Leinster and Munster clash over format for hurling qualifiers
Munster and Leinster are headed for a clash at Congress on Saturday week over an attempt to change the All-Ireland hurling qualifier rules.
Leinster are seeking a change so that an open draw applies in the first round, while Munster want the existing format to continue. It guarantees that none of the three Munster counties involved can draw each other.
Instead, they are drawn against three Leinster counties, with the remaining pairing comprising two others from the eastern province.
Leinster are proposing an open draw among all eight counties, citing fairness and equality as their motives.
"As things stand, it's the only seeded draw among losing teams in the hurling and football qualifiers" said Leinster PRO Pat Teehan.
"The first round hurling qualifiers are for the eight counties beaten in the Munster (3) and Leinster (5) quarter-finals and semi-finals, so why not put them all in the draw drum and have an open draw. The current format is unfair."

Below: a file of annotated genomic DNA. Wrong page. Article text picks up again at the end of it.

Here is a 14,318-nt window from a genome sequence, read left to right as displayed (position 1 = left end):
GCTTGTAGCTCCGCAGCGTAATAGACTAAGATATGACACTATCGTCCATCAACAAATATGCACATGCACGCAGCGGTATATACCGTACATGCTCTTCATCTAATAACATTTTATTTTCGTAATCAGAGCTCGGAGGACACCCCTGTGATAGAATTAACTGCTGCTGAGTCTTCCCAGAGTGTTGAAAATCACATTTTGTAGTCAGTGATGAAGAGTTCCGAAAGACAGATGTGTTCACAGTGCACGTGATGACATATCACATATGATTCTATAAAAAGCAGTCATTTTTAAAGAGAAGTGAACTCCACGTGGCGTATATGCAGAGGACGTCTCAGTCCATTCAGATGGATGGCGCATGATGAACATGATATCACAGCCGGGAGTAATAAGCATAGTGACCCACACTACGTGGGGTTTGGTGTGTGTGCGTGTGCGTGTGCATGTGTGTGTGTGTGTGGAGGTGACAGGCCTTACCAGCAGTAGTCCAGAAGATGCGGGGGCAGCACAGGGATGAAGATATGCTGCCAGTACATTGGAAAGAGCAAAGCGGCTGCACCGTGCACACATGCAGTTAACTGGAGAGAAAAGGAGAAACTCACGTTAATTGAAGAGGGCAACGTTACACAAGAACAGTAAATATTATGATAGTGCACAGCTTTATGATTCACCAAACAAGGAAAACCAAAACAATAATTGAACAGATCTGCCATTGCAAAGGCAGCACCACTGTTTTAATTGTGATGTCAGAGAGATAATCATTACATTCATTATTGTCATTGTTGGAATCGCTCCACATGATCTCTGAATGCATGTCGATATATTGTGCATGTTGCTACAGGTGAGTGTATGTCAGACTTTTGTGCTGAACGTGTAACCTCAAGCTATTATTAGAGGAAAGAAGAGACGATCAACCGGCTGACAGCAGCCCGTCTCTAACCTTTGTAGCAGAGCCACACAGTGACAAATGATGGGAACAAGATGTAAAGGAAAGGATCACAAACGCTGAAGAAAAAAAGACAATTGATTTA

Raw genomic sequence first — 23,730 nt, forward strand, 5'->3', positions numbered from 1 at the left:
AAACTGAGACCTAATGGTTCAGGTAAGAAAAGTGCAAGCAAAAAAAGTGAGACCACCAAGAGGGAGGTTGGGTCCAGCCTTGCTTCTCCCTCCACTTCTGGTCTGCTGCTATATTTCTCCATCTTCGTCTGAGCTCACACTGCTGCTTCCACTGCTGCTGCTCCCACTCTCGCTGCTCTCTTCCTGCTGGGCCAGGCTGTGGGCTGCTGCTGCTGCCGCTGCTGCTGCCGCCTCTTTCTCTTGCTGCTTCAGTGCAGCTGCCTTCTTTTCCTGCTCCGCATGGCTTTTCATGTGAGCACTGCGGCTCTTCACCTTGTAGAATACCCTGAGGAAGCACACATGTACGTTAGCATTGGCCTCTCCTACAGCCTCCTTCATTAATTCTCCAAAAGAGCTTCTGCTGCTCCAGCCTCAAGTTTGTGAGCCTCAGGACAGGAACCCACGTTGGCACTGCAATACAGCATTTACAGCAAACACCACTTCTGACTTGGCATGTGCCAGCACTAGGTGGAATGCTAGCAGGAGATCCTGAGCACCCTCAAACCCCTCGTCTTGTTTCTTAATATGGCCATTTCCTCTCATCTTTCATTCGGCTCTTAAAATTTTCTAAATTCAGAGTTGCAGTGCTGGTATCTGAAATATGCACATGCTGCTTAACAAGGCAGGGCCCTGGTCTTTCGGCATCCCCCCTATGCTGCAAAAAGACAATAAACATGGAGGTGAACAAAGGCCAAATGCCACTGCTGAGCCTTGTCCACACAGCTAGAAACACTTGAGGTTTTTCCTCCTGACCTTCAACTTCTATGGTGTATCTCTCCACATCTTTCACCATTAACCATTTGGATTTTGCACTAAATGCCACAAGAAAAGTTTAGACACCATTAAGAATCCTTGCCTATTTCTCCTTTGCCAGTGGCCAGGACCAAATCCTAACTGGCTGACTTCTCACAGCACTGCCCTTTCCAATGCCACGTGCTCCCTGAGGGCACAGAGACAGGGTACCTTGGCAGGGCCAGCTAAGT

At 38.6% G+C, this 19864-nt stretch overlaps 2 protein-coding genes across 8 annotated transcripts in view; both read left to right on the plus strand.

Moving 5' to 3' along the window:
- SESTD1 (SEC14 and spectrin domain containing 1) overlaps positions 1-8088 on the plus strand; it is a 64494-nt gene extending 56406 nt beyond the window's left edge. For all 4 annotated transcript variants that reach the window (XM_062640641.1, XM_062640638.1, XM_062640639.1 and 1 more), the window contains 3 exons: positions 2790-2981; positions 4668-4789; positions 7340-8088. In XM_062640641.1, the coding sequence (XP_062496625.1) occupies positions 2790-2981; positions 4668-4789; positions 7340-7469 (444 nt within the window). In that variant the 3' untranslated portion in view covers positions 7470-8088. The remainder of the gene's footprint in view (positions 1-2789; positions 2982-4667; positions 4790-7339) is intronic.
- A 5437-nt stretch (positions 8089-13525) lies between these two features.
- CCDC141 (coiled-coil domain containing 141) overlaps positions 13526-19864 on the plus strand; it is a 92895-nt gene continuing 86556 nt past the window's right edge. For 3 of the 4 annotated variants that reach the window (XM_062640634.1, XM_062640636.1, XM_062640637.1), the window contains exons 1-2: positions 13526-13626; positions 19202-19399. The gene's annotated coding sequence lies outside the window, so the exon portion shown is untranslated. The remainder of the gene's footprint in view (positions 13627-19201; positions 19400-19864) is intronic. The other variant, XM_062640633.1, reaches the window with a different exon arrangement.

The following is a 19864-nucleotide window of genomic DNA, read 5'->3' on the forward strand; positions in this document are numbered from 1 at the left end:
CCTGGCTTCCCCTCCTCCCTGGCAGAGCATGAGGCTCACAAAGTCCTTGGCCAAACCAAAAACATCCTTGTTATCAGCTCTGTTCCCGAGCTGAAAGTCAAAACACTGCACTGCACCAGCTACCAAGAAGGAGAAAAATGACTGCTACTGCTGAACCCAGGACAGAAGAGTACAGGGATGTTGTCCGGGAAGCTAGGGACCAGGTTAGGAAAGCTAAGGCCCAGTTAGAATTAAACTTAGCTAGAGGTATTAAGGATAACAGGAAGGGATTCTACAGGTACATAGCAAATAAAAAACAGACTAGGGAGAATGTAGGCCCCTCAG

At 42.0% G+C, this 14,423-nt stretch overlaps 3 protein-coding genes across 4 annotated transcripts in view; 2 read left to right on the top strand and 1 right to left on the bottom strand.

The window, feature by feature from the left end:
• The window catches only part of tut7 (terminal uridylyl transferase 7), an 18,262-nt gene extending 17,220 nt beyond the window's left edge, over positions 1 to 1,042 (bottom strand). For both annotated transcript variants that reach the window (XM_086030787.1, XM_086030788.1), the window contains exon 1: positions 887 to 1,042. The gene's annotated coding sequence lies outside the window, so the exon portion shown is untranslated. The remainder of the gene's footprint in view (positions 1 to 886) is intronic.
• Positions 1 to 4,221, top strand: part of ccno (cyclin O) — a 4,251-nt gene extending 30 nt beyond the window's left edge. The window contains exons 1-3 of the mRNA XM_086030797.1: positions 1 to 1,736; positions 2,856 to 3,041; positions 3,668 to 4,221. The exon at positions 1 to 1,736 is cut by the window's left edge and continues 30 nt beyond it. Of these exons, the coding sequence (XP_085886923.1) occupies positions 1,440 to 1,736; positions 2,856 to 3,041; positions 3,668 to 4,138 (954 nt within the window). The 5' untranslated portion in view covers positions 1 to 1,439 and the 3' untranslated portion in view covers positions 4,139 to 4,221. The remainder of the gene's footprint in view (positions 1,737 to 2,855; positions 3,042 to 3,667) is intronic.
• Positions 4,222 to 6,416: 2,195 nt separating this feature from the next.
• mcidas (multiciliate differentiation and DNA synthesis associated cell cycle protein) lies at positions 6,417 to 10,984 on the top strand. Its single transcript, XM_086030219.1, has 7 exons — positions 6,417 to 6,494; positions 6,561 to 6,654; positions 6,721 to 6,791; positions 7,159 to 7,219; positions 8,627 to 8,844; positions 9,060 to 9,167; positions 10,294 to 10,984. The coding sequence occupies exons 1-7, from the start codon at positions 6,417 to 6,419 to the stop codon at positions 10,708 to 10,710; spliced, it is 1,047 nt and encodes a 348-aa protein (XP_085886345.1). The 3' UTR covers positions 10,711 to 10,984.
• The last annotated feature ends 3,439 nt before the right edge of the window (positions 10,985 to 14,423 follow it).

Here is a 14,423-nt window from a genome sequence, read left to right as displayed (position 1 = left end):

However, Munster Council chairman, Robert Frost, disagrees.
"The system that's in place has worked well. I can't see why it should be changed," he said.
Munster counties will fight to retain it as they want to avoid the possibility of two being drawn against each other.
The Leinster quarter-finals includes the top two from the 'round robin' section, which is at the weaker end of the market, whereas five Munster counties are serious All-Ireland contenders.
Clare, Limerick and Cork were Munster's representatives in the first-round qualifiers last year while Leinster's five were Offaly, Dublin, Laois, Wexford and Westmeath. The Munster trio won their ties by a combined total of 40 points while Dublin easily beat Laois before eliminating Limerick in the second round.
If Leinster's proposal is passed, the new draw system will apply from next year.